Women in Cinema Collective begins new chapter
The non-profit organisation was formed in May 2017
To commemorate the one year anniversary of the Women in Cinema Collective, an event titled 'Punarvaayana' was conducted at Kochi on Sunday. The non-profit organisation was formed in May last year by a group of female actors, technicians, and other members in the Malayalam film industry to handle the various issues faced by female members of the film fraternity. The main impetus for WCC's formation came from the sexual assault of a Malayalam actor last year. Since then, the organisation has been working hard to improve the situation of female artistes in the industry.
Actor Revathy introduced the new phase of WCC and thanked everyone in the media for supporting this initiative. She emphasised the importance of lending ears to the problems of not just the female members of the film fraternity, but also those of the opposite gender. "Punarvaayana is the first step in our attempt to revamp the image of WCC. We want more people to come forward and be a part of this. We must encourage more women to speak up about their problems and to also accept the fact that there are problems. We should support girls who are willing to speak. We must listen to them and come up with solutions. But all this cannot be accomplished alone. We should work hard on providing a safe and healthy environment for our children -- both boys and girls."
The actor went on to stress the importance of gender parity and making women feel comfortable in the workplace. "Gender representation in the arts is something we all need to sit and discuss. When new female artistes enter the industry, they have a fear of how things are going to be, especially in matters of pay. We aim to build a strong network of female professionals. WCC was not started with the intention of going against men. We are not looking to start a war. We also want to empower men."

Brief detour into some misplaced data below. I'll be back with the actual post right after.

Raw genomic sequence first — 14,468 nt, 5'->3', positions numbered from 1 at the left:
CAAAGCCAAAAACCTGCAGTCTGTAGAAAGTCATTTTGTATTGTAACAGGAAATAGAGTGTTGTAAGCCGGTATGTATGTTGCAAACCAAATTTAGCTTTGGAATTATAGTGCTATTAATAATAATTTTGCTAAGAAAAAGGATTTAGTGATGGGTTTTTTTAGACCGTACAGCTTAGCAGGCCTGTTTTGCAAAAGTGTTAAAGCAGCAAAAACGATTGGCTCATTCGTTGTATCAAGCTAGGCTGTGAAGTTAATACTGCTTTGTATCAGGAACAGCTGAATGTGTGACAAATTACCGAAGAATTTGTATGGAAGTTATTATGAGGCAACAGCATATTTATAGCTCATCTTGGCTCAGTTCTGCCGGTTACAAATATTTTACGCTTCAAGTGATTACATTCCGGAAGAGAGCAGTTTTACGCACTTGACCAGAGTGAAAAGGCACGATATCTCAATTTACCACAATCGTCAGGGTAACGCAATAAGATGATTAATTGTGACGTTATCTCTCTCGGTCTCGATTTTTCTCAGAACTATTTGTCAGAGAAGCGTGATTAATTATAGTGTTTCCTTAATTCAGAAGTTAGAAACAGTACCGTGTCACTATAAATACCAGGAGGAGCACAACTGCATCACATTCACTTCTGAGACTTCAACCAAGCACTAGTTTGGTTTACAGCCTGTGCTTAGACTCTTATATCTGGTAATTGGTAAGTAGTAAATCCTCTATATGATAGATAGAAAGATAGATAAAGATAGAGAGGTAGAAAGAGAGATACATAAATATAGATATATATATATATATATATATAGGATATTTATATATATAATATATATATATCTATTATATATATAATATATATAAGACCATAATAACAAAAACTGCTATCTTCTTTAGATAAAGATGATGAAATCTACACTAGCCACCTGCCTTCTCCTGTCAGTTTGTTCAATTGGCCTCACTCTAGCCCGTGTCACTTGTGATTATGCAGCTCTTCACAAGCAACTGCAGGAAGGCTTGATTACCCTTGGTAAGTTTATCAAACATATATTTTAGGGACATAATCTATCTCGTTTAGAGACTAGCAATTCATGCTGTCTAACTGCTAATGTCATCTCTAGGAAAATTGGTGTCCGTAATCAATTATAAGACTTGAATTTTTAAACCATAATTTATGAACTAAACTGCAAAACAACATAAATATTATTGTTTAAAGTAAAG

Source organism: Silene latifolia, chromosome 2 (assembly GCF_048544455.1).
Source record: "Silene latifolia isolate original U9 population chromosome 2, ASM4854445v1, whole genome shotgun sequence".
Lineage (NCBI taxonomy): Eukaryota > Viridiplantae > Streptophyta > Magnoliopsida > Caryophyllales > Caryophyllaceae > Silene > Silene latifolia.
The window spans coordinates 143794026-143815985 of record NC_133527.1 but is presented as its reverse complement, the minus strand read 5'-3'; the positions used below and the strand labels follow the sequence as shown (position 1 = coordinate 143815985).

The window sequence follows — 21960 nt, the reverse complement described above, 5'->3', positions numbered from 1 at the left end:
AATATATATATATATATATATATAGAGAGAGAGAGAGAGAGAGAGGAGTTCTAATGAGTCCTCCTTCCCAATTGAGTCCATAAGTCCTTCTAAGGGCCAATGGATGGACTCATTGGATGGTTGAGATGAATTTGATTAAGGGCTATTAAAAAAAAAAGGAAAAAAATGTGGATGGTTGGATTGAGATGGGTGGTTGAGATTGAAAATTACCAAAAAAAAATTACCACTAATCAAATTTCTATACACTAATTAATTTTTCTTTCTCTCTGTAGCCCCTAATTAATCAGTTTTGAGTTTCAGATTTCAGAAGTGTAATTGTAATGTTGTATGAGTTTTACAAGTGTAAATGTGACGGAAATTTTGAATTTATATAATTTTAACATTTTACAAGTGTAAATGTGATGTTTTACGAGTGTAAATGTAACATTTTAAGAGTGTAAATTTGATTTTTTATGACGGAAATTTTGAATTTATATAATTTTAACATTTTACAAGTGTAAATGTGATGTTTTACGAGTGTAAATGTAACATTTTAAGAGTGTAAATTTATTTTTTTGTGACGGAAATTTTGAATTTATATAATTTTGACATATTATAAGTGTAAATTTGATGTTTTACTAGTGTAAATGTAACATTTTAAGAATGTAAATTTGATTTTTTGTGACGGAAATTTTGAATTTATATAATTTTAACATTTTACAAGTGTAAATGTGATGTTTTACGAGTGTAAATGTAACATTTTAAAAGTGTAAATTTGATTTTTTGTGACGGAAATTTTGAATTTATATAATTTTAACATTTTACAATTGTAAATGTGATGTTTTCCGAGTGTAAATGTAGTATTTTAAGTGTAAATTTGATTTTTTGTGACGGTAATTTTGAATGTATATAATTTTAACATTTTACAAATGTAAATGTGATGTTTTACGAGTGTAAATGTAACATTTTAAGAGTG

Revathy also informed the audience of the organisation's new plans, among which is the proposed formation of a committee to study the problems faced by the women in the industry, screening of films about female empowerment, discussions with unions in every area of the industry, a possible government liaison, and introduction of a new award called Bechdel Award (given to films where two women talk about anything other than a man).
She also addressed the complaints and criticisms levelled against WCC in the past year. The organisation came under fire last year for being harshly critical of some prominent male actors in the industry and not putting some of their initially proposed theories into practice. Will they deliver on the promises made? "We will work on this. As it's a first for all of us, we are slowly learning. We are all working professionals and have families. We will definitely get back to you."
We are not looking to wage a war (against men). We also want to empower men
Many members from the LGBT community were also present in the audience. A few of them spoke about promoting WCC in as many platforms as possible, especially social media. Transgender actor and activist Sheetal Shyam said: "We would like to see more members from WCC reacting to certain situations instead of just one or two. The group needs to be more active on social media. Visual and textual documentation of the group's activities must be made known to the public. And we need to address the issues of all genders, going beyond the male/female binary."
Veteran actor Pauly Valsan was honoured at the event. She said, "There was a time when I used to look in awe at all the actors appearing on the big screen. I didn't expect to be part of that world some day." This was followed by a screening of Ketan Mehta’s Mirch Masala, starring Smita Patil, Naseeruddin Shah and Om Puri. The screening is supposedly the first of many more screenings to come.